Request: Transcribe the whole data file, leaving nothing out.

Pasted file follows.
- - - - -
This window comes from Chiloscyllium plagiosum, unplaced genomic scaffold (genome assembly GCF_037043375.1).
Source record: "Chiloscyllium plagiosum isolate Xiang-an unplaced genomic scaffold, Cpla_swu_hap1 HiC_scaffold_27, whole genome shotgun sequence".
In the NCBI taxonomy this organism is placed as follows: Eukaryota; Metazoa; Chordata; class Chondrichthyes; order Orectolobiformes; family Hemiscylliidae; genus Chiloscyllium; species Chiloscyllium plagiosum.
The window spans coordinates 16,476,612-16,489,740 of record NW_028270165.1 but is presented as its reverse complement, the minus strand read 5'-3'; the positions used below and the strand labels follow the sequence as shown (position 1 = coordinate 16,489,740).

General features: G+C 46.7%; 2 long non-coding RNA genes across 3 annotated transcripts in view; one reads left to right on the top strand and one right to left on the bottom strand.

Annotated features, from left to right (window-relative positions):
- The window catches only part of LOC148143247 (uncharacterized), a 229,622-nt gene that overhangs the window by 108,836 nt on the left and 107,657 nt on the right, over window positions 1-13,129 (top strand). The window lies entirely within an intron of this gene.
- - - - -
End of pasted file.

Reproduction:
This window comes from Chiloscyllium plagiosum, unplaced genomic scaffold (genome assembly GCF_037043375.1).
Source record: "Chiloscyllium plagiosum isolate Xiang-an unplaced genomic scaffold, Cpla_swu_hap1 HiC_scaffold_27, whole genome shotgun sequence".
In the NCBI taxonomy this organism is placed as follows: Eukaryota; Metazoa; Chordata; class Chondrichthyes; order Orectolobiformes; family Hemiscylliidae; genus Chiloscyllium; species Chiloscyllium plagiosum.
The window spans coordinates 16,476,612-16,489,740 of record NW_028270165.1 but is presented as its reverse complement, the minus strand read 5'-3'; the positions used below and the strand labels follow the sequence as shown (position 1 = coordinate 16,489,740).

General features: G+C 46.7%; 2 long non-coding RNA genes across 3 annotated transcripts in view; one reads left to right on the top strand and one right to left on the bottom strand.

Annotated features, from left to right (window-relative positions):
- The window catches only part of LOC148143247 (uncharacterized), a 229,622-nt gene that overhangs the window by 108,836 nt on the left and 107,657 nt on the right, over window positions 1-13,129 (top strand). The window lies entirely within an intron of this gene.